This post and the following are going to be about what training methods and/or technologies are best suited for a particular skill or attribute. Contrary to popular belief and a whole bunch of institutional inertia…live-fire isn’t always the best, and is sometimes the worst, method to use for training certain skills or attributes. It isn’t a best-worst dichotomy either, there may be a best solution that is unfeasible, so find a second-best.
I’ll give an example of what I mean. I was watching a well-known trainer demonstrate retention shooting on YouTube. When it comes to the live-fire section, he simulates a strike to the target with his offhand while drawing into retention. He then (for safety) places his offhand behind his back and has a partner confirm the angles are safe, then fires his live rounds. He said that you don’t have to do this live-fire, you can get 90% of the effectiveness with airsoft etc.
Think about that…is it true? Would a tool like airsoft only be 90% as effective at training retention shooting as the whole hand behind back, partner safety check, protocol?
The truth is the opposite in my opinion. You can get near 100% effectiveness with another method that isn’t live-fire. Not only can you strike and shoot from the exact same position as if it were real without a safety concern, you can even swap the unrealistic 2d paper target for a 3d “BOB” striking dummy and strike it full-force. Better yet, use a human partner! (don’t strike them full-force though 😉 ) I think a dummy gun, dry fire with an inert plastic barrel inserted (if using a partner), airsoft, laser cartridge, safe at contact range blanks, or Simunition FX (or similar) marking cartridges are all superior training methods for practicing the skill of retention shooting than live-fire.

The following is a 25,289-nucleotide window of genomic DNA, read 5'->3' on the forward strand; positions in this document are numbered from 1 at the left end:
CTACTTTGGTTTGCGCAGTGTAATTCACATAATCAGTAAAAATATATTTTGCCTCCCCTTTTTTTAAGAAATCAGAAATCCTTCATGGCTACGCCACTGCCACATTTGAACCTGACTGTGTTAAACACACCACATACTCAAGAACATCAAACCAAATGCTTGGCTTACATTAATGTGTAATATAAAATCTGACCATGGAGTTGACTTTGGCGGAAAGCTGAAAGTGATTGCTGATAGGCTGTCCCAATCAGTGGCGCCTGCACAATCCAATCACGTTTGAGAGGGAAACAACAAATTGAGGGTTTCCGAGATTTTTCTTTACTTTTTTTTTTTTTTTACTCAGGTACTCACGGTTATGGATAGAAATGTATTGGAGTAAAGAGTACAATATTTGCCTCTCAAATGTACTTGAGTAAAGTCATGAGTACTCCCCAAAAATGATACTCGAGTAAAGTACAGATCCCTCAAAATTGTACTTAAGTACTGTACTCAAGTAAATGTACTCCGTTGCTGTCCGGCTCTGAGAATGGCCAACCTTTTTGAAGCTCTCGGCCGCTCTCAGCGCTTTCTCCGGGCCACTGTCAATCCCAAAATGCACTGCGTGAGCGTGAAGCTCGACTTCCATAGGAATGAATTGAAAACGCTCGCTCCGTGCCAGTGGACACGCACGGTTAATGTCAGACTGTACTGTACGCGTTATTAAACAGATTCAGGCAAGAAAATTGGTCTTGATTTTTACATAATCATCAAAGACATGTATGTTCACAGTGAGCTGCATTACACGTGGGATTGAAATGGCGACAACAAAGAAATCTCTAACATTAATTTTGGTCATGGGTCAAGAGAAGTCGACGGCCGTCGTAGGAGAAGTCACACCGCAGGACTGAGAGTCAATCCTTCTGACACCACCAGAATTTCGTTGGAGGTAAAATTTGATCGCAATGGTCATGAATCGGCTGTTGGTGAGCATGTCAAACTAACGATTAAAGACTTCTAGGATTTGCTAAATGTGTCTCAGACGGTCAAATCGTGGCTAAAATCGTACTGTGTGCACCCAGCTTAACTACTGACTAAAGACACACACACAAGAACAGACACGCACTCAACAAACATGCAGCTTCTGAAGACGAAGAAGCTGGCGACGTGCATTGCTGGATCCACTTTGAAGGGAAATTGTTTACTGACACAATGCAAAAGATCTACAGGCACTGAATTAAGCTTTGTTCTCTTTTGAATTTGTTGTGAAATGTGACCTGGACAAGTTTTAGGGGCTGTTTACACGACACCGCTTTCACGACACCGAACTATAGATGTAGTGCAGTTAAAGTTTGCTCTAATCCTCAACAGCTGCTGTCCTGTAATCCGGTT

Now, I’m not saying you shouldn’t ever live-fire the retention position to see what it is like in terms of recoil etc. and to shoot your gun live from that position…but that is a poor method to learn and practice the skill due to the artificial safety limitations.
There are Three attributes needed to survive a gunfight (aside from luck).
Skill-this is how well you shoot, manipulate your firearm, and use tactics. This is also typically the attribute focused on by most live-fire training almost to the complete exclusion of the next 2.
Stress-This is your ability to actually make use of your skills under the extreme stress and physiological/psychological effects of a violent situation.
Mindset (willingness to kill-killing enabling factors). This is your actual willingness to use deadly force. You could have the skills, and have them stress-inoculated so that you can access them, yet either choose not to (pacifism), or be unable to overcome the inhibition of killing someone.
The next post will cover different training methodologies and tools/technology, what they do well, and their limitations. I have always felt that money and resources is no excuse not to have extremely realistic training. By mixing and matching the different methodologies with a healthy dose of imagination, you can get world-class training/practice on any budget.